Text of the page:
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'I Want A Chance To Live More': Access To ALS Treatments At Center Of Thursday Congressional Hearing

CHERRY HILL, N.J. (CBS) -- A big focus on a congressional hearing is set for Thursday, where the U.S. Food and Drug Administration is expected to provide an update on access to treatments for ALS, also known as Lou Gehrig's Disease. The treatments currently available for ALS are limited. Patients want legislation for better access to experimental drugs, along with more help from the FDA.

Stacy Lewin was living her dream as an obstetric anesthesiologist and now, she's fighting to stay in the world after being diagnosed with ALS.

She's traded in her scrubs for a walker and breathing devices at her Cherry Hill home.

"I love taking care of the moms and babies and bringing life into the world," she said. "It's horrifying and I'm terrified about what possibly lays ahead."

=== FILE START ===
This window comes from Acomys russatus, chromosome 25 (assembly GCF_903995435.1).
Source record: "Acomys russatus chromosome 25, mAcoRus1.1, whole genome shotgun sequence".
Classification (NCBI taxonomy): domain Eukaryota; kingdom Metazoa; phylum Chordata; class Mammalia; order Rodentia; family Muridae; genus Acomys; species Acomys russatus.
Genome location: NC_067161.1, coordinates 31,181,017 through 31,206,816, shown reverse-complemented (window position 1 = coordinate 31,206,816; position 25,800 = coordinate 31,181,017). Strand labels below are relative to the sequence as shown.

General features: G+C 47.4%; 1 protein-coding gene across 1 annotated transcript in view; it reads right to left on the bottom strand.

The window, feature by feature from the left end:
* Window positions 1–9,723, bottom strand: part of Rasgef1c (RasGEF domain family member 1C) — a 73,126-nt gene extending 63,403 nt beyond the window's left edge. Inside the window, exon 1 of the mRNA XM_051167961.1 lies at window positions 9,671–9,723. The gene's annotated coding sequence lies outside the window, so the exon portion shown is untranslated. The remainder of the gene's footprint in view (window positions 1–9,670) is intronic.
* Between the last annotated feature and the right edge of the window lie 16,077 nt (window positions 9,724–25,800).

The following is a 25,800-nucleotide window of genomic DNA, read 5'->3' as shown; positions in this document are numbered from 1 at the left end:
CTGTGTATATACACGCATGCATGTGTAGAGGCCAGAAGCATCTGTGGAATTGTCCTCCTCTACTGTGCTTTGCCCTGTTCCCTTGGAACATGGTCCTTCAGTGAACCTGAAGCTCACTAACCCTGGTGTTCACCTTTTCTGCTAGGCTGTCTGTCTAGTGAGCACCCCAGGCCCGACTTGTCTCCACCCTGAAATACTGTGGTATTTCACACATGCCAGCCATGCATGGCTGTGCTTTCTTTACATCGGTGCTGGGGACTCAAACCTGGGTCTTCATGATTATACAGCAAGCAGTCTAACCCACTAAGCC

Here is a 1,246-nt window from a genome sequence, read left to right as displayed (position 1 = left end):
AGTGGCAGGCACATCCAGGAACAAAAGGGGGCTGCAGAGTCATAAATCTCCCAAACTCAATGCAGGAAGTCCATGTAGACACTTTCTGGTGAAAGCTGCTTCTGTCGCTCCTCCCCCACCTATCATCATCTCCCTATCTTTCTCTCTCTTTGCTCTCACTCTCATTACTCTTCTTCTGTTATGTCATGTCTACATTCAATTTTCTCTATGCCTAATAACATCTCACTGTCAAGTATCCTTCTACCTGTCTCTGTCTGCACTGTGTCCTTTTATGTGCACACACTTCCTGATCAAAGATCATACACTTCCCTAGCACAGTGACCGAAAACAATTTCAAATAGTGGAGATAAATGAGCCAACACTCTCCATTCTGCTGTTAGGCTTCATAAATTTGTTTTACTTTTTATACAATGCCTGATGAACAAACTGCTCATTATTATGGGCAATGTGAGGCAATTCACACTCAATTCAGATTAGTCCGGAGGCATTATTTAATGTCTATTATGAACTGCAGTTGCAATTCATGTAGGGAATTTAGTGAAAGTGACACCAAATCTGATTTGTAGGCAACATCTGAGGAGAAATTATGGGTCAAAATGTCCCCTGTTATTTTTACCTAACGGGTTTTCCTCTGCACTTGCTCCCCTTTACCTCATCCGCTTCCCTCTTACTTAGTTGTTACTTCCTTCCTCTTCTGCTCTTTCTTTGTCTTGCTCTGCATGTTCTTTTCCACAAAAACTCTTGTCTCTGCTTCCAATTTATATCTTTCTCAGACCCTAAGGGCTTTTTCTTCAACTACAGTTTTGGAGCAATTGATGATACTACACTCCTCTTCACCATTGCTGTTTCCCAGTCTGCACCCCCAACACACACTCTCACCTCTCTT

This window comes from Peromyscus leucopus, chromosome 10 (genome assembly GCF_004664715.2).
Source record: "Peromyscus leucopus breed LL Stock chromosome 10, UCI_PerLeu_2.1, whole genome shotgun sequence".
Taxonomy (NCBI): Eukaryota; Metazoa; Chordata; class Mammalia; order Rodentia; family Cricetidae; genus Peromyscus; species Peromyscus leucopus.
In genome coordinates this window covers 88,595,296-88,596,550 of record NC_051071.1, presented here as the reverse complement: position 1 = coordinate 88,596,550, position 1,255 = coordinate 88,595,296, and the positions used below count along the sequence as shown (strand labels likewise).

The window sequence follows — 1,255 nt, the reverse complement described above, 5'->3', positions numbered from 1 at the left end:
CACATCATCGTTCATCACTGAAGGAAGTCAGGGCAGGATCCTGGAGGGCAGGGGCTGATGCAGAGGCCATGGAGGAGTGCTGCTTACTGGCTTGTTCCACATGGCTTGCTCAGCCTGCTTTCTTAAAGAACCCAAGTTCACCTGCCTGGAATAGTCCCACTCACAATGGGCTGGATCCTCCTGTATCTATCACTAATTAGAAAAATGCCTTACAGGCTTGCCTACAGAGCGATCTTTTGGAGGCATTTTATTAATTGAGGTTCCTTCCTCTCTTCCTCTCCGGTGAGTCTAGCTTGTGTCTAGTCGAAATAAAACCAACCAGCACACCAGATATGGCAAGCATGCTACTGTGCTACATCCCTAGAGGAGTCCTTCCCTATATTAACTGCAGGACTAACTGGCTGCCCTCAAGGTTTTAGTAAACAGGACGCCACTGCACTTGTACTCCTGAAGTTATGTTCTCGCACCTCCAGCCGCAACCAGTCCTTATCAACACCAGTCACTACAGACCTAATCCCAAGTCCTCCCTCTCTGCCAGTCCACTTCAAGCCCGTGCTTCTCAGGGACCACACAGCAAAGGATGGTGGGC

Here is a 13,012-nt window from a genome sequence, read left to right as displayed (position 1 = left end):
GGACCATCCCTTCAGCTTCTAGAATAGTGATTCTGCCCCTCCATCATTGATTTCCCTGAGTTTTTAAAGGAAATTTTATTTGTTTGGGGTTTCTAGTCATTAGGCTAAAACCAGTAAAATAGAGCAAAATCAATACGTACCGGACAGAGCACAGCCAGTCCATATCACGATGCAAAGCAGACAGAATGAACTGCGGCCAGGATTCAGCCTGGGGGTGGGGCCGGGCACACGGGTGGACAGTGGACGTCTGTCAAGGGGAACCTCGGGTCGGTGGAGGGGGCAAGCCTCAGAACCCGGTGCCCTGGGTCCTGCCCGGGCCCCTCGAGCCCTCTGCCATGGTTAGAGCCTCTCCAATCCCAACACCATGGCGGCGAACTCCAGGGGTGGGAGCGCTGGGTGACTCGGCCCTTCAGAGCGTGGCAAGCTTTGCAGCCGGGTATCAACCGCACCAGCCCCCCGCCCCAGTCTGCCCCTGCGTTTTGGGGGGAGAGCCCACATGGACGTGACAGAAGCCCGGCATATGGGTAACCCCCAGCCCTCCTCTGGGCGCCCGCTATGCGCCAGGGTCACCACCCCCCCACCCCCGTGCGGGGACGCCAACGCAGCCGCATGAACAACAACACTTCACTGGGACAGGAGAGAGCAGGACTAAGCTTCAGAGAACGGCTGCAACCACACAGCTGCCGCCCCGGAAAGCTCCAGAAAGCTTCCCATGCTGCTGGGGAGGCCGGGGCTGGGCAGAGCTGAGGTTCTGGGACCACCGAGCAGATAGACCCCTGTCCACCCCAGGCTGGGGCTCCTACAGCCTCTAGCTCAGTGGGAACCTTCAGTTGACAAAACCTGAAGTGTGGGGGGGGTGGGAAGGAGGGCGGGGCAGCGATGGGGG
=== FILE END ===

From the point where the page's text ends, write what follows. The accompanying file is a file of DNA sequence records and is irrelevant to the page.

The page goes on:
ALS is a progressive neurodegenerative disease that leads to paralysis.

"It robs you of your ability to function," Lewin said.

For her husband and two sons, it's emotional, but they're focused on making each moment county.

"I need the ability to live another three months, another six months to be with my family, to watch my boys grow up, to be with my husband," Lewin said.

But Lewin and other patients with ALS say approved treatments are limited and FDA regulations, designed to assure safety, prevent them from getting experimental drugs.

"Even if the drugs don't work, I'm willing to try them. I have nothing to lose, there's nothing else for me, nothing else available," Lewin said.

ALS advocates want the FDA to come through on a commitment to provide better access, an issue being addressed by a congressional committee on Thursday.

"All we need is for congress and the FDA to make drugs accessible," Lewin's husband said.

That could come with the passage of the ALS Act, legislation that would fund early access to clinical trials.

"I want a chance to live more," Lewin said.

She says her first symptom was muscle weakness.

It's unknown what causes ALS.

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